Updated: Sep 25, 2020
This video describes the 3R approach to working effectively in a cross-cultural environment. The 3Rs consist of (1) Recognizing cross-cultural differences, (2) Respecting differences, and (3) Reconciling differences.
A few years ago while working for a foreign company with operations in Serbia, I met with the plant manager for a tire manufacturer. My job was to help streamline operations and identify additional suppliers. The plant manager was cordial but distant. As the discussion began in earnest, he said, “You know very little about what’s going on here, don’t you? You come here with your American mentality that what you do is always the right way to do things. Your country, along with NATO forces, bombed our country just a few short years ago, and you don’t even know why, do you?”
After a moment of panic, I sketched what I knew and said, “But I’d like to hear your side of the story as well.” This put the manager in a less defensive position. He pulled out multiple articles and a book he had written on the NATO bombings of Serbia. After a long conversation and an opportunity to share different perspectives, we each had a much deeper understanding of the other’s point of view and the different cultures and customs we brought to the table. The common ground we built through this open and non-judgmental interaction improved our future communication and created a positive atmosphere as we bridged cultures.
There are three key stages in reaching this kind of mutual understanding. They help us move from ignoring differences to capitalizing on them.
The first step is to recognize differences. Before doing business with someone from another culture, ask yourself, “What do I know about this person’s culture?” First select which cultural dimension(s) to examine, and then assess their impact on the specific business you are engaged in.
Suppose you are a U.S. employee of Amazon.com trying to negotiate a price for flip flops with Brazil’s Havaianas company. Someone from a highly collectivistic culture (like Brazil’s) will likely focus on the relationship and prefer to stay with the same negotiator throughout the process and in the future. Conversely, someone from a highly individualistic culture (like the United States’) will be comfortable swapping negotiators or using whatever short-term factors seem appropriate. Knowing this helps you predict what the negotiation will be like, so you can design the negotiation process to maximize value and minimize risk by, for example, designating a permanent negotiator.
The second step is to respect differences. Respect is esteem for the worth of a culture. Respecting differences thus consists not only of identifying and assessing another culture’s key dimensions, but of adapting your own views of the world to give them greater appreciation.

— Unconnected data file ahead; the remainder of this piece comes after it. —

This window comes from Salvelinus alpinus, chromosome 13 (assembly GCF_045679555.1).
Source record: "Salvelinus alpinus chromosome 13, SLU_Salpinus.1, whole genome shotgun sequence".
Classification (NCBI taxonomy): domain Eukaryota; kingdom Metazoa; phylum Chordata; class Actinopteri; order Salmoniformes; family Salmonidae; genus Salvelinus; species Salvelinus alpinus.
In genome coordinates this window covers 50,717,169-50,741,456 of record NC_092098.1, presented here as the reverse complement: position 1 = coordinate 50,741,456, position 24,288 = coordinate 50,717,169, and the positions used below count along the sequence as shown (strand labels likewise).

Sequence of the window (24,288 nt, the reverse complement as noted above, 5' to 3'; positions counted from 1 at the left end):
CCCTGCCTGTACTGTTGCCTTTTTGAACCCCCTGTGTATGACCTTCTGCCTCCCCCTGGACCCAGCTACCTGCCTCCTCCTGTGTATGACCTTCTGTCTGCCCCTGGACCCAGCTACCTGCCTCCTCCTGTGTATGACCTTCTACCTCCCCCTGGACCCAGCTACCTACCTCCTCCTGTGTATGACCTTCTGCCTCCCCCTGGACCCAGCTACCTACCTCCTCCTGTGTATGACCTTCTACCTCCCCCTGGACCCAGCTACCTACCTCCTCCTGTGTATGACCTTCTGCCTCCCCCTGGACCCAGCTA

In working with top foreign managers at Samsung in South Korea, we found they were very good at recognizing differences, but they often used this understanding as a way to stereotype their local Korean colleagues. By relying on only one or two dimensions—“The Koreans are hierarchical and collectivistic,” for example—the foreign managers oversimplified and made erroneous assumptions about Samsung that got them into a lot of trouble. A better approach was to find and appreciate the positive in the differences between themselves and their Korean colleagues. They needed to see that what Samsung did worked and drove profits, even though it was different from what they were used to.
The final step, after finding common ground through recognition and respect, is to reconcile differences. Here you apply knowledge and cultural empathy in order to bring differences into agreement or harmony and pursue your common goal or objective. How? Solicit uncommon information. Rarely does any one person have all the pieces of the puzzle, and when people from multiple cultures work together, gathering all the needed information can be a challenge.
One manager at Shell Oil commented, “We can get people to share knowledge across cultures all day long, but when it comes to actually implementing those ideas, they completely shut down.” People from one culture might be reluctant to implement practices from another culture due to the not-invented-here (NIH) syndrome. To overcome NIH syndrome, in which a person or group resists new ideas from culturally different persons or groups inside the organization, help the group develop a shared understanding of what needs to happen so everyone can focus on the results, not on the process.
These three steps– recognizing differences, respecting differences, and reconciling differences– can help you improve your ability to manage diverse groups and teams and drive performance for your organization. Success comes not from suppressing differences, but from using them to gain new insights to solving problems.